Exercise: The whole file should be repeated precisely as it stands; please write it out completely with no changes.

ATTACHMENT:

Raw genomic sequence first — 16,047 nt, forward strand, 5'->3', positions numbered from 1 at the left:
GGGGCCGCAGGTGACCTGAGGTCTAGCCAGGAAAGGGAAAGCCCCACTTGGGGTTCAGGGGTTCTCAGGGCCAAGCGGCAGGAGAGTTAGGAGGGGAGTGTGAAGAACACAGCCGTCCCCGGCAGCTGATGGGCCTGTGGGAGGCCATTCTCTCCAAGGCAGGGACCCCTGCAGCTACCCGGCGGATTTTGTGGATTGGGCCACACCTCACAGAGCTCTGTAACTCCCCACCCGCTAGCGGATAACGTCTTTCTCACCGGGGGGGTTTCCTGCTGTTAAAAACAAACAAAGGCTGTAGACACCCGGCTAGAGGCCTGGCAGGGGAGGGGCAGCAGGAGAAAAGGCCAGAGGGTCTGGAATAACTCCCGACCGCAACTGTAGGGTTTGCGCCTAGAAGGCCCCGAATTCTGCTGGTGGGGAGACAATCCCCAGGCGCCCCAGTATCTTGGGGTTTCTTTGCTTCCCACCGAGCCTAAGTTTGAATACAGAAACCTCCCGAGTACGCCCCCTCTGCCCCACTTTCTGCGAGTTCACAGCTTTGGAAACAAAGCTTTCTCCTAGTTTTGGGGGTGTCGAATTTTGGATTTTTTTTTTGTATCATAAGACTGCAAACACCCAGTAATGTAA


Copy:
Raw genomic sequence first — 16,047 nt, forward strand, 5'->3', positions numbered from 1 at the left:
GGGGCCGCAGGTGACCTGAGGTCTAGCCAGGAAAGGGAAAGCCCCACTTGGGGTTCAGGGGTTCTCAGGGCCAAGCGGCAGGAGAGTTAGGAGGGGAGTGTGAAGAACACAGCCGTCCCCGGCAGCTGATGGGCCTGTGGGAGGCCATTCTCTCCAAGGCAGGGACCCCTGCAGCTACCCGGCGGATTTTGTGGATTGGGCCACACCTCACAGAGCTCTGTAACTCCCCACCCGCTAGCGGATAACGTCTTTCTCACCGGGGGGGTTTCCTGCTGTTAAAAACAAACAAAGGCTGTAGACACCCGGCTAGAGGCCTGGCAGGGGAGGGGCAGCAGGAGAAAAGGCCAGAGGGTCTGGAATAACTCCCGACCGCAACTGTAGGGTTTGCGCCTAGAAGGCCCCGAATTCTGCTGGTGGGGAGACAATCCCCAGGCGCCCCAGTATCTTGGGGTTTCTTTGCTTCCCACCGAGCCTAAGTTTGAATACAGAAACCTCCCGAGTACGCCCCCTCTGCCCCACTTTCTGCGAGTTCACAGCTTTGGAAACAAAGCTTTCTCCTAGTTTTGGGGGTGTCGAATTTTGGATTTTTTTTTTGTATCATAAGACTGCAAACACCCAGTAATGTAA